Love and Romance – It’s Never Too Late

by | Jun 16, 2022 | DATING | 0 comments

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Although movies and TV shows rarely do a good job of highlighting romance at all ages, senior adults are just as eager for love as adults of other age groups. In fact, romance can boost your overall perception of happiness. 

A study from Cambridge University revealed that older adults between the age of 50-89 who fostered emotional closeness and participated in intimate activities reported a higher quality of life[1]. When you place importance on your romantic relationships, you are actually making a health-conscious choice. 

Why It’s Important for Seniors to Experience Love and Romance

Your needs and desires might present differently as an older adult, but seniors still crave love, affection, and sensuality in their lives. Mature love and connection are not necessarily similar to the passionate rollercoaster of youthful romances, but these experiences are an important part of your overall well-being. Loneliness is a health issue. As social creatures, we need emotional and physical connection. Cultivating love and romance can help you create life-enriching relationships and companionship in your golden years. 

How to Initiate or Maintain Connection in Your Life

If you’re retired, you have a lot more unstructured time available. Use that time to nurture the emotional connections in your life.

This article isn’t just for seniors who want to make new connections. You might be wondering how to amp up your decades-long marriage, too. Love and romance should still be a priority no matter how long you have been together. 

Let’s take a look at how you can make new connections and maintain long-term connections.  

Making New Connections

Many elderly people are comfortable in their own skin. What a gift! As you start to feel more interested in dating, seek out people, dates, and connections that make you feel like yourself. 

Some tips for making new connections include:

  • Join a club or volunteer group. You’ll connect with people who have similar interests to you already. This is a great jumping-off point for forming deeper connections.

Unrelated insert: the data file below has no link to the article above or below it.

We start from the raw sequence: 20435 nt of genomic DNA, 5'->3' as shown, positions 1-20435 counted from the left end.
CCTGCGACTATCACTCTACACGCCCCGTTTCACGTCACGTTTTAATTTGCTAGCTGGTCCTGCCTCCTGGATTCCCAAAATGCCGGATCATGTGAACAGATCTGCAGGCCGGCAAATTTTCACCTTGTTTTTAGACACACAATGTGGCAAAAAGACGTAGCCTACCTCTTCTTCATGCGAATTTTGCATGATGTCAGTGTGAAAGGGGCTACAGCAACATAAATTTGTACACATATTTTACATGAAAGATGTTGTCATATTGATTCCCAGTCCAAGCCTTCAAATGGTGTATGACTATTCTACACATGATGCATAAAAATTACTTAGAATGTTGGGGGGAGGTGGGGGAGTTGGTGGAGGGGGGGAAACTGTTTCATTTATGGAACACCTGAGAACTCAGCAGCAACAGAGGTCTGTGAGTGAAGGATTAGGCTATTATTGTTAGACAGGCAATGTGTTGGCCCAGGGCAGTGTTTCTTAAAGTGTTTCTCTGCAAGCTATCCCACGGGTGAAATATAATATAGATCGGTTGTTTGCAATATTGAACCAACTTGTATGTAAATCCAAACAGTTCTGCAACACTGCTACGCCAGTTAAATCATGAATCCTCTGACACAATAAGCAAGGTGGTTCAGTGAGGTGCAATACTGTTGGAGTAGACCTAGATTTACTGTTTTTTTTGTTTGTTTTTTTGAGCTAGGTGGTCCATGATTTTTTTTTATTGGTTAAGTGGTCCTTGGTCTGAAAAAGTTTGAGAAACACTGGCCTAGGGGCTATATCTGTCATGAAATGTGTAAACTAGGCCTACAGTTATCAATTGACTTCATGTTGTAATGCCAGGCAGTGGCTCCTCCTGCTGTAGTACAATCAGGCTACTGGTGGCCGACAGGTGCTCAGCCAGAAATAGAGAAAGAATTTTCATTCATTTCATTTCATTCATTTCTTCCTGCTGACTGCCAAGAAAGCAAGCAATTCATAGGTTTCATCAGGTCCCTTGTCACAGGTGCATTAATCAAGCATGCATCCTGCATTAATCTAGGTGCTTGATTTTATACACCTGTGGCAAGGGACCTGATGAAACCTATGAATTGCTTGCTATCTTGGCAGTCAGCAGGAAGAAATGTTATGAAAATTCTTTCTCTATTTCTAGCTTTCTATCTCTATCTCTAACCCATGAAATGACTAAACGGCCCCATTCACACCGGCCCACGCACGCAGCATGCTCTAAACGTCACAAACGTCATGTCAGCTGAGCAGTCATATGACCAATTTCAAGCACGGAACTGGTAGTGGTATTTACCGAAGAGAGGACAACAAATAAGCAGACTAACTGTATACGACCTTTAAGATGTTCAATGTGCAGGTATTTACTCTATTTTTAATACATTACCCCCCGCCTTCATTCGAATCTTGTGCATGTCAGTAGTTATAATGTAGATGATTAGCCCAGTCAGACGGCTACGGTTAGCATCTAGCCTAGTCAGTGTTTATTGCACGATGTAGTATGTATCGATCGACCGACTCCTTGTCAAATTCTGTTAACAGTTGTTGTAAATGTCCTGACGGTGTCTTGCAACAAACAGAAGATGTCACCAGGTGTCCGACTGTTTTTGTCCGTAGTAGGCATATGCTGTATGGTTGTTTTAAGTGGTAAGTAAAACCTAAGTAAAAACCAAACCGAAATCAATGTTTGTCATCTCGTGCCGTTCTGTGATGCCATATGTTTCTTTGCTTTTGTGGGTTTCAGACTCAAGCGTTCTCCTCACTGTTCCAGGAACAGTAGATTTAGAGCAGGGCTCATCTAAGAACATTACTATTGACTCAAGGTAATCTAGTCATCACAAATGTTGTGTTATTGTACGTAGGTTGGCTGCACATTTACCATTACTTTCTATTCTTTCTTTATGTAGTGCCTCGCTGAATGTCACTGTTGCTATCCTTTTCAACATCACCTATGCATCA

• If you feel comfortable, let your friends and family know you want to meet new people. Your loved ones can connect you with other older adults looking for love and romance. Plus, your loved ones know you well and should be able to recommend partners who would complement you nicely.
  • Use senior-specific dating sites. Exercise caution when making connections online[2]. Not everyone is who they say they are, and you can weed out many people with a simple Google search to confirm their identity.
  • Meet new people in public spaces. This tip is especially important if you met this person online. For your own safety, you should plan to have the first few dates in public.
  • Make friends first. Enter each new date with the hope of making a new friend. If it doesn’t turn out to be a romantic connection, then you have a new platonic relationship to enjoy.
  • Be clear about what you want and need. This is important not only for your own search, but to be able to communicate it to the new people you will meet.

The opportunity to make new connections might have come at the cost of losing a beloved spouse. If this applies to you and you are finding it difficult to connect, consider reaching out to a mental health professional, grief support group, or using a widower-specific dating site[3]

Maintaining Long-Term Connections

If you and your partner have been married for many years, it’s normal to reach a stage of stagnancy, or even boredom. The light of early passion and chaos of raising children may have faded away. On the bright side, you get to explore this new life chapter together and decide exactly how you both want it to look.

Maintaining a long-term connection with your loved one could include:

  • Making a bucket list together. Write down things you’ve always wanted to do, and try to do one activity together every month or two. 
  • Setting time aside each week for a relationship check-in. Talk about what you need from your partner that week and hear about what they need from you. This will help you mitigate conflict.
  • Planning a surprise getaway for you and your partner. Think outside the box and you’ll likely create a totally new memory for the two of you to share.
  • Trying something new in your intimate life.
  • Integrating hugs, kisses, and snuggles into your everyday interactions. These acts of intimacy will re-connect the two of you and maintain a sense of closeness.
  • Taking some time to yourself. Does this sound counterintuitive? It might! However, you and your partner could both benefit from taking time each week to do solo activities[4]. Spend time with other friends and family or practice a personal hobby. 
  • Expressing love regularly. Over time, the instinct to regularly say “I love you,” “I appreciate you,” or even, “thank you” might fade. Intentionally tell your partner how much you appreciate them throughout the day. 

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